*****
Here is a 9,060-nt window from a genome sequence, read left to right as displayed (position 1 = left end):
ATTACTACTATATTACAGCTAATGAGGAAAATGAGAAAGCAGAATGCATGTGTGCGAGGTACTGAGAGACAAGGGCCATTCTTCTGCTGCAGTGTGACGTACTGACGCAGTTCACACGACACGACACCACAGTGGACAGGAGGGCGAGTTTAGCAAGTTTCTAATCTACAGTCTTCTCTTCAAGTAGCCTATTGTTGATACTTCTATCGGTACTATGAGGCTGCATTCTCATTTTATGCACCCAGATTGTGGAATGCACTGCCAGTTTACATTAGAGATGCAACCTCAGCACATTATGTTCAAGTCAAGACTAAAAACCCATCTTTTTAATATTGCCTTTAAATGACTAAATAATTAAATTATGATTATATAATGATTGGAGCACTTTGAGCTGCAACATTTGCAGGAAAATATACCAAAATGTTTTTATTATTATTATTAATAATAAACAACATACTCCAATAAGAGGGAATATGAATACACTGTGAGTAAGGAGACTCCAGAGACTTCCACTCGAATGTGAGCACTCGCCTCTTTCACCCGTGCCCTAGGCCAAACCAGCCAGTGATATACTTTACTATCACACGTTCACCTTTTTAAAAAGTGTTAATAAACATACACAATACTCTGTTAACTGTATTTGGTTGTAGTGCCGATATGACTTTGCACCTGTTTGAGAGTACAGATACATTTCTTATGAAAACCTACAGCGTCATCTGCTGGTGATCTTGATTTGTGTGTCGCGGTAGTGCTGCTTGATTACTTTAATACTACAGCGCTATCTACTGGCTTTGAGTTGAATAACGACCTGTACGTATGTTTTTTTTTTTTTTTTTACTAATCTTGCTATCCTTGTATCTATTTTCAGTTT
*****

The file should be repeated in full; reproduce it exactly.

Here is a 9,060-nt window from a genome sequence, read left to right as displayed (position 1 = left end):
ATTACTACTATATTACAGCTAATGAGGAAAATGAGAAAGCAGAATGCATGTGTGCGAGGTACTGAGAGACAAGGGCCATTCTTCTGCTGCAGTGTGACGTACTGACGCAGTTCACACGACACGACACCACAGTGGACAGGAGGGCGAGTTTAGCAAGTTTCTAATCTACAGTCTTCTCTTCAAGTAGCCTATTGTTGATACTTCTATCGGTACTATGAGGCTGCATTCTCATTTTATGCACCCAGATTGTGGAATGCACTGCCAGTTTACATTAGAGATGCAACCTCAGCACATTATGTTCAAGTCAAGACTAAAAACCCATCTTTTTAATATTGCCTTTAAATGACTAAATAATTAAATTATGATTATATAATGATTGGAGCACTTTGAGCTGCAACATTTGCAGGAAAATATACCAAAATGTTTTTATTATTATTATTAATAATAAACAACATACTCCAATAAGAGGGAATATGAATACACTGTGAGTAAGGAGACTCCAGAGACTTCCACTCGAATGTGAGCACTCGCCTCTTTCACCCGTGCCCTAGGCCAAACCAGCCAGTGATATACTTTACTATCACACGTTCACCTTTTTAAAAAGTGTTAATAAACATACACAATACTCTGTTAACTGTATTTGGTTGTAGTGCCGATATGACTTTGCACCTGTTTGAGAGTACAGATACATTTCTTATGAAAACCTACAGCGTCATCTGCTGGTGATCTTGATTTGTGTGTCGCGGTAGTGCTGCTTGATTACTTTAATACTACAGCGCTATCTACTGGCTTTGAGTTGAATAACGACCTGTACGTATGTTTTTTTTTTTTTTTTTACTAATCTTGCTATCCTTGTATCTATTTTCAGTTT